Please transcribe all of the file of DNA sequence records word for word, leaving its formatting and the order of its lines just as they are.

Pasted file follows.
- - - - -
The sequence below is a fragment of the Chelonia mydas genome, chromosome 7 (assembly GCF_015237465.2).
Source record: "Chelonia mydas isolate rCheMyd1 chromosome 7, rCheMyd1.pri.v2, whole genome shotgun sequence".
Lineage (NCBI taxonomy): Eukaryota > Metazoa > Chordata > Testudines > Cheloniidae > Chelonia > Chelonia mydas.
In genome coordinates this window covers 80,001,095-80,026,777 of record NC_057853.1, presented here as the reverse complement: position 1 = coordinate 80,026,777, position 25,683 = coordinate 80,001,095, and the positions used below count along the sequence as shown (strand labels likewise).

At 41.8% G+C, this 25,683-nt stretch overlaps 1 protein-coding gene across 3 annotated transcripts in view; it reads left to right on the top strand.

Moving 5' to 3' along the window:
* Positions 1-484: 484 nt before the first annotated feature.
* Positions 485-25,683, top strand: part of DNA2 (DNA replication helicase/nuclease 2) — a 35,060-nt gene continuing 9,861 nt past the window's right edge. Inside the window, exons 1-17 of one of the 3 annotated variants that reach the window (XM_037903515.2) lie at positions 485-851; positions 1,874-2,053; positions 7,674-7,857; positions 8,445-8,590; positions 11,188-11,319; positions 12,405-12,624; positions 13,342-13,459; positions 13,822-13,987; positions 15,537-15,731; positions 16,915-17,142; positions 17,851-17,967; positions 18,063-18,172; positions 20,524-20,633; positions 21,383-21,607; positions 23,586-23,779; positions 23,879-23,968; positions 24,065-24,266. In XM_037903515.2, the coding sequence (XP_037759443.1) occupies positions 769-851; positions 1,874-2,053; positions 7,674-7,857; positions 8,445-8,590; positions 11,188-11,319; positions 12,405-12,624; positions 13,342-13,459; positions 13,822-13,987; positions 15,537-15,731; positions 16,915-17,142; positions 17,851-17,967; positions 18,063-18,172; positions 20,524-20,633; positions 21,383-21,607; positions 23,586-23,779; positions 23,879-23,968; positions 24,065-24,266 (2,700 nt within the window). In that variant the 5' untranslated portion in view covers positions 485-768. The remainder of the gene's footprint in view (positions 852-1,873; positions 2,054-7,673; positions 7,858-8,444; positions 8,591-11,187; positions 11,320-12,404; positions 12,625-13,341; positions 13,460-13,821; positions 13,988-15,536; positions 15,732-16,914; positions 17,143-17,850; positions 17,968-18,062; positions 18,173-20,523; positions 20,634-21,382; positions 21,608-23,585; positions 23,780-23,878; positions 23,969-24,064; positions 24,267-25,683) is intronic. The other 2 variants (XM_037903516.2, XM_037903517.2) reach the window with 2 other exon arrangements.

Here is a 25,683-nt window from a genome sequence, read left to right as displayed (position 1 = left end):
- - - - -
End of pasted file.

The sequence below is a fragment of the Chelonia mydas genome, chromosome 7 (assembly GCF_015237465.2).
Source record: "Chelonia mydas isolate rCheMyd1 chromosome 7, rCheMyd1.pri.v2, whole genome shotgun sequence".
Lineage (NCBI taxonomy): Eukaryota > Metazoa > Chordata > Testudines > Cheloniidae > Chelonia > Chelonia mydas.
In genome coordinates this window covers 80,001,095-80,026,777 of record NC_057853.1, presented here as the reverse complement: position 1 = coordinate 80,026,777, position 25,683 = coordinate 80,001,095, and the positions used below count along the sequence as shown (strand labels likewise).

At 41.8% G+C, this 25,683-nt stretch overlaps 1 protein-coding gene across 3 annotated transcripts in view; it reads left to right on the top strand.

Moving 5' to 3' along the window:
* Positions 1-484: 484 nt before the first annotated feature.
* Positions 485-25,683, top strand: part of DNA2 (DNA replication helicase/nuclease 2) — a 35,060-nt gene continuing 9,861 nt past the window's right edge. Inside the window, exons 1-17 of one of the 3 annotated variants that reach the window (XM_037903515.2) lie at positions 485-851; positions 1,874-2,053; positions 7,674-7,857; positions 8,445-8,590; positions 11,188-11,319; positions 12,405-12,624; positions 13,342-13,459; positions 13,822-13,987; positions 15,537-15,731; positions 16,915-17,142; positions 17,851-17,967; positions 18,063-18,172; positions 20,524-20,633; positions 21,383-21,607; positions 23,586-23,779; positions 23,879-23,968; positions 24,065-24,266. In XM_037903515.2, the coding sequence (XP_037759443.1) occupies positions 769-851; positions 1,874-2,053; positions 7,674-7,857; positions 8,445-8,590; positions 11,188-11,319; positions 12,405-12,624; positions 13,342-13,459; positions 13,822-13,987; positions 15,537-15,731; positions 16,915-17,142; positions 17,851-17,967; positions 18,063-18,172; positions 20,524-20,633; positions 21,383-21,607; positions 23,586-23,779; positions 23,879-23,968; positions 24,065-24,266 (2,700 nt within the window). In that variant the 5' untranslated portion in view covers positions 485-768. The remainder of the gene's footprint in view (positions 852-1,873; positions 2,054-7,673; positions 7,858-8,444; positions 8,591-11,187; positions 11,320-12,404; positions 12,625-13,341; positions 13,460-13,821; positions 13,988-15,536; positions 15,732-16,914; positions 17,143-17,850; positions 17,968-18,062; positions 18,173-20,523; positions 20,634-21,382; positions 21,608-23,585; positions 23,780-23,878; positions 23,969-24,064; positions 24,267-25,683) is intronic. The other 2 variants (XM_037903516.2, XM_037903517.2) reach the window with 2 other exon arrangements.

Here is a 25,683-nt window from a genome sequence, read left to right as displayed (position 1 = left end):